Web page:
Renal cell carcinoma combination therapies: Some good, some bad news

August 15, 2008

Combination therapy using targeted agents is a promising yet elusive target in renal cell carcinoma, but questions about toxicity and benefits versus monotherapy have been raised in other studies.

Multiple targeted agents have been approved by the FDA in recent years, including sorafenib (Nexavar), sunitinib (Sutent), and temsirolimus (Torisel).

"There have been multiple drugs with targeted activity that have moved the standard of care in the last four years," Dr. Motzer told the 2008 Genitourinary Cancers Symposium here. "There are more agents on the way."

The use of multiple agents is a common strategy used to target other cancers, Dr. Motzer said. Typical strategies combine different classes of agents, agents that target multiple pathways, or agents that target different steps in the same pathway. Potential classes of agents include VEGF inhibitors, epidermal growth factor receptor inhibitors, mTOR/akt inhibitors, and inhibitors of angiogenic escape mechanisms.

A number of agents show potential activity in advanced clear-cell RCC. Several compounds inhibit VEGF or VEGF receptor, including axitinib, paxopanib, cediranib (AZD2171), VEGF-Trap, and IMC-1121B.

A randomized phase III trial recently found that the combination of bevacizumab (Avastin; not approved for this indication) plus interferon-alpha offers superior progression-free survival compared with interferon-alpha alone (Proc Am Soc Clin Oncol 2007; 25:2s [abs. 3]). But toxicity for the combination appears to be greater than for bevacizumab monotherapy when comparing results across multiple studies, Dr. Motzer cautioned.

Most other trials using multiple agents in RCC have been disappointing, he added.

A phase III trial of temsirolimus plus interferon found inferior survival compared to temsirolimus monotherapy with increased toxicity and decreased dose delivery. A phase I trial of sunitinib plus interferon found an unfavorable toxicity profile. A phase II trial of sorafenib plus interferon showed a higher response rate than monotherapy but greater toxicity for the combination.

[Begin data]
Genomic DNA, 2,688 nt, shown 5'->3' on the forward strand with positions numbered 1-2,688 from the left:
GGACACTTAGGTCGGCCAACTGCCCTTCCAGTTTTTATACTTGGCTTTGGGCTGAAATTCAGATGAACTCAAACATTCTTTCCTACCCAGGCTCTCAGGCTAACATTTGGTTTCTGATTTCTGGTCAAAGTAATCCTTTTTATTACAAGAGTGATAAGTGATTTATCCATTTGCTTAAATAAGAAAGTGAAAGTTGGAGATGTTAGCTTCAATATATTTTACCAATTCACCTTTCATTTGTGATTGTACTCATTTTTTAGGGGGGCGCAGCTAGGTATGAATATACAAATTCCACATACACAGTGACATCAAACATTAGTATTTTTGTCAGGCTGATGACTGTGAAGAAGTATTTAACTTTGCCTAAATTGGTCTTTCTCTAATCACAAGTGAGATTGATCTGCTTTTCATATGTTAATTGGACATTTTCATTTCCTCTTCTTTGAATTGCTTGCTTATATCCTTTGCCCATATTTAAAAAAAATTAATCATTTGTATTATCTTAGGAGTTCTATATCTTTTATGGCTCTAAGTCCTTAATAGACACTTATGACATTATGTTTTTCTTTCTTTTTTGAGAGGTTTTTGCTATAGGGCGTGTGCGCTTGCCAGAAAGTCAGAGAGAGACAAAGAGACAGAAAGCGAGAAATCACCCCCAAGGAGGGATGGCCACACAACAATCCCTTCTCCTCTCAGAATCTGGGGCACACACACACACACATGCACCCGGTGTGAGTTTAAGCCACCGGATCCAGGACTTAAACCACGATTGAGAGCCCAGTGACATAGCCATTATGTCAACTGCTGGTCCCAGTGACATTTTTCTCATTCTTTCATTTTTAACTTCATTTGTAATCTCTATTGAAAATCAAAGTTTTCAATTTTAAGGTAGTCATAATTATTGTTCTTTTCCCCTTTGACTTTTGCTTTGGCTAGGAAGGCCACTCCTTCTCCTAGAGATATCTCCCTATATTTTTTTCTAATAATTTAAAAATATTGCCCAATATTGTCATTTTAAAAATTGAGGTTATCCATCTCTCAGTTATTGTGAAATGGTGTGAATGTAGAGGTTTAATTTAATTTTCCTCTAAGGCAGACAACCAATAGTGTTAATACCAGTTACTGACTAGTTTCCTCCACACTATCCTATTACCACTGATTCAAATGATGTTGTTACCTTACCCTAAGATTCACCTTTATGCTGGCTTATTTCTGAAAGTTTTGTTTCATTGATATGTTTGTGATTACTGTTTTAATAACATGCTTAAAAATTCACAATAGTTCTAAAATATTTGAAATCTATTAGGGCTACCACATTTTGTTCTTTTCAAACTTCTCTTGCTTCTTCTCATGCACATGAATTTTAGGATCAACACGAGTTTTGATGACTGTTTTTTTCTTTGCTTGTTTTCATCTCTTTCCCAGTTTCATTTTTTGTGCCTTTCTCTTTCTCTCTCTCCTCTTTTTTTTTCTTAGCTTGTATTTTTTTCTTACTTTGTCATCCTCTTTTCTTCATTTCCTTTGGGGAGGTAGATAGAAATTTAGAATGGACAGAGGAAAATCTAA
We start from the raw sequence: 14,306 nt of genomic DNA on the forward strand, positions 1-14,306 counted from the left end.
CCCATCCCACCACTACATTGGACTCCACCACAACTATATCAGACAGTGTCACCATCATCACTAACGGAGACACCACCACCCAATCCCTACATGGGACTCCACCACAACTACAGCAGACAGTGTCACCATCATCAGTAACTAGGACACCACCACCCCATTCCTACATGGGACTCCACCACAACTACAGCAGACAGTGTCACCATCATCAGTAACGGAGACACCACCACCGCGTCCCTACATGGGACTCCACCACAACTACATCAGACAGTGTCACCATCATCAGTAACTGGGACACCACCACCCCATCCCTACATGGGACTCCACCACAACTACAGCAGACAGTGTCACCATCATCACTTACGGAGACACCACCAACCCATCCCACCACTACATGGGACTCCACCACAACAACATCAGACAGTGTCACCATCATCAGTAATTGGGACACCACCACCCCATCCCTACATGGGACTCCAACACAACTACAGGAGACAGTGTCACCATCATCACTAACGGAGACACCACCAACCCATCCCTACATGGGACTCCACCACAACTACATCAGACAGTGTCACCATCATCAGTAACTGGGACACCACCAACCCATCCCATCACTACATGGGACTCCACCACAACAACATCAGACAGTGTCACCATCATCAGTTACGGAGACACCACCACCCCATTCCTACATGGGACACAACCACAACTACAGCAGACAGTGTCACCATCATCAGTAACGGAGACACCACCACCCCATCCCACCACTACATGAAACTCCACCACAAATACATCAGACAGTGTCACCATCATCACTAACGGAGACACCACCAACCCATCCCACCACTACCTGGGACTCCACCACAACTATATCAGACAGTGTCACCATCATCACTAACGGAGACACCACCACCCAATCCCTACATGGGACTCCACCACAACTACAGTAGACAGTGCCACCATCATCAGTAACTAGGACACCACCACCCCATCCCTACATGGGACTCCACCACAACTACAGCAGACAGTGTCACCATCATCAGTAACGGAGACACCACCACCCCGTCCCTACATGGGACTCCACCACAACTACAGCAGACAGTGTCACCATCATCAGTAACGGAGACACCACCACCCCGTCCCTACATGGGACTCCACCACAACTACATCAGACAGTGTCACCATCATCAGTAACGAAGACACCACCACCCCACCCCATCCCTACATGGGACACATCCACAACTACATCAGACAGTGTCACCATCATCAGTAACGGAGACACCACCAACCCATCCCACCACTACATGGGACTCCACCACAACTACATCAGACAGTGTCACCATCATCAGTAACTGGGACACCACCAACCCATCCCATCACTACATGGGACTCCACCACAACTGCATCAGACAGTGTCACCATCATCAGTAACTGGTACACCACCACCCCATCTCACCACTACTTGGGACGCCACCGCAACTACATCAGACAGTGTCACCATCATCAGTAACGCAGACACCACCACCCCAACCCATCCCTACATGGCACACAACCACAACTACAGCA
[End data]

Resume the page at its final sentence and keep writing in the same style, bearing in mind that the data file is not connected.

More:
"We clearly have to be cautious," Dr. Motzer said, particularly when combining targeted agents with each other.

A promising combination of bevacizumab and erlotinib showed higher toxicity than either agent when used as monotherapy. Bevacizumab plus sunitinib resulted in hypertension that prevented long-term use, Dr. Motzer said, although bevacizumab plus temsirolimus appears to be well tolerated.

One reason these targeted agents may not work well together is redundant mechanisms of action and overlapping adverse event profiles. Hand-foot syndrome, hypertension, cytopenia, and gastrointestinal upset are common adverse events that may have an additive effect when agents are used in combination.

"There have been many promises from targeted agents and little delivery," Dr. Motzer said. "But at least the promise of these combinations has focused even more attention on RCC biology."

Increased research has produced novel pathways that offer targets for another generation of new agents, he said. New pathways and new agents offer renewed promise of superior efficacy and tolerability. But experience with targeted agent combinations to date suggests that early promise must be tempered with a large dose of doubt.

"It is clear that phase II and phase III trials are essential," Dr. Motzer said.

Until data show conclusively that combination therapy offers clear benefits to monotherapy, it should be restricted to clinical trial settings, he said.

Dr. Motzer has received research funding from Pfizer.